Vendors selling everything from t-shirts to custom seats (and of course beer and food) were set up along 14 blocks of Sturgis’s Main and Lazelle Streets. Most vendors sold commodity items with little differentiation and no price variations. Many of their wares had a very limited shelf life. After all, who wants to buy a 2016 Sturgis Rally t-shirt or souvenir after the rally is over? Given the very limited marketing window, you better be good at matching inventory and pricing so you sell your last t-shirt on the last day.
T-shirts are a low cost item with a decent margin, and therefore attract lots of vendors year after year. However, this is the classic red ocean market. Since there is a relatively low barrier to entry, competition in this market segment is fierce. This compares easily with many low barrier entry businesses such as lawn care and housekeeping. Price or location becomes the primary differentiator. Moreover at the rally some naive vendors opt for locations off the main path presumably to save a few dollars in rent, eliminating their primary leverage, or they hire temporary and unmotivated cashiers to staff their tents. Both of these “cost-saving” strategies really only cost these vendors sales.
One of the last booths we visited was that of AirHawk Comfort Seating Systems. At this booth, we learned that Lars Roulund was the founder and principal of HESS LLC, the parent company of the AirHawk brand. He realized that he could take the interconnected air bladder concept used by ROHO Inc. designed to reduce hot spots and sores suffered by bedridden and wheelchair patients and apply it in a new and innovative way. Lars Roulund realized he could use this technology and apply it to motorcycle and truck seats and acquired the technology from ROHO Inc. Unlike the ubiquitous t-shirt vendor, AirHawk carved out a piece of the blue ocean for themselves. Moreover, after a long ride to the rally plus several long days in the saddle riding through the Black Hills, customers like myself were primed to make a purchase. After all, we were facing the prospect of a long ride home with an already sore and tired butt.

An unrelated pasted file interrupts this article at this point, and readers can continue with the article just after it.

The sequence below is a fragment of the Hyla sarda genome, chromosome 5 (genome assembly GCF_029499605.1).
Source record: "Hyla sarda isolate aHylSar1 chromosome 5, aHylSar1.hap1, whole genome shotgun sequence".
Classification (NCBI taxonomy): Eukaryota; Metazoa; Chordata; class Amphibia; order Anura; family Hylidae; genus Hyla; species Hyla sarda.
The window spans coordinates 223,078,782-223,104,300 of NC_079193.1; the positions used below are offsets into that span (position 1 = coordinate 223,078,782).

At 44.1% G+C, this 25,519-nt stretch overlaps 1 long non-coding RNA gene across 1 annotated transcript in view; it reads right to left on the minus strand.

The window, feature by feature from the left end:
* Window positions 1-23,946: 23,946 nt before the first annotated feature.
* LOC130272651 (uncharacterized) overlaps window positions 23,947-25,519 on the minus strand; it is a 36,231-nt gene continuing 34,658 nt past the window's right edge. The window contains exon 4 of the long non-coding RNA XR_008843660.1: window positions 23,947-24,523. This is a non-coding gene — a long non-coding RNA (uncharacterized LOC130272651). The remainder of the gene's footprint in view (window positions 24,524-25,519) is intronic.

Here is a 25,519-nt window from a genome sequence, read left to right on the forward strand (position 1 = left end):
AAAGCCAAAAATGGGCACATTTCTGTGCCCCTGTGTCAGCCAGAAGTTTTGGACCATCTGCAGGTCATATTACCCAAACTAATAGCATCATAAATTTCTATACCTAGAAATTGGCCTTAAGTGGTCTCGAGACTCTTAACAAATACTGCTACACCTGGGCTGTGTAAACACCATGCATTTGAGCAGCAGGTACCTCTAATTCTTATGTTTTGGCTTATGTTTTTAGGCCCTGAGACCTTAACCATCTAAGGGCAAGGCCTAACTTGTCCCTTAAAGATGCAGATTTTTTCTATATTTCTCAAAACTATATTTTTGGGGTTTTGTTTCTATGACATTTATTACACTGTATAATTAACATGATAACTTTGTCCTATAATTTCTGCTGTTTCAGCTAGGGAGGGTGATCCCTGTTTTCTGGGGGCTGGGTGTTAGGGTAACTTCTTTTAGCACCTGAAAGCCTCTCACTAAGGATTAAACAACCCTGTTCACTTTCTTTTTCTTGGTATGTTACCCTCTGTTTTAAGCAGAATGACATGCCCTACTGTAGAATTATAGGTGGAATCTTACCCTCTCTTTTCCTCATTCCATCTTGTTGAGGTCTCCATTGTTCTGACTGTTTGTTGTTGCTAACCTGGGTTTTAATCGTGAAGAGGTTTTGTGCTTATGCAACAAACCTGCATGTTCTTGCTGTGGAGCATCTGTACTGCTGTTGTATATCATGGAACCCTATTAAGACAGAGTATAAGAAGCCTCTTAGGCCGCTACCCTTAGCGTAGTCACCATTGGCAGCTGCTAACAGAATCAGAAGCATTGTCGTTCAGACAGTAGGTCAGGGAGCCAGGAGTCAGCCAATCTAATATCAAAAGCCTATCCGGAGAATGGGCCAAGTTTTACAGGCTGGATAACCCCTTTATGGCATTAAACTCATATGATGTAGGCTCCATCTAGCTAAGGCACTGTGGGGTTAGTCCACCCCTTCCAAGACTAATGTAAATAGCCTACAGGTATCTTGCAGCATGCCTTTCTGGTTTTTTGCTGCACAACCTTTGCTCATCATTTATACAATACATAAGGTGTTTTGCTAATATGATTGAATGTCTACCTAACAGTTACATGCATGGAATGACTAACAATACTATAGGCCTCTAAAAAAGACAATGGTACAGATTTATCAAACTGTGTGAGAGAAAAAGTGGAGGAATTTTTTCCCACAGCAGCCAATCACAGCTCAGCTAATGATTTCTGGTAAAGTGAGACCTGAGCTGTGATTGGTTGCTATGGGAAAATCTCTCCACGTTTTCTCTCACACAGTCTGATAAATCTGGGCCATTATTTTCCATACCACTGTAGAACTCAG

The lessons here are twofold. First, a tool like the Business Model Canvas can be applied to any existing business model. In this case, the Business Model Canvas turned wheelchair seat into motorcycle seats, exemplifying the blue ocean strategy. Using the Business Model Canvas to come up with a blue ocean strategy, a whole new and profitable business model was created simply by changing the customer segment. Second, it is always better to sell coffee on a cold day and ice water on a hot one. By understanding your customer segment and offering the right product at the right time, you have the key to successfully marketing your business.
Business lessons are everywhere. You just have to keep your eyes and ears open to recognize them.
What business lessons can you discover from your latest experience to apply to your business?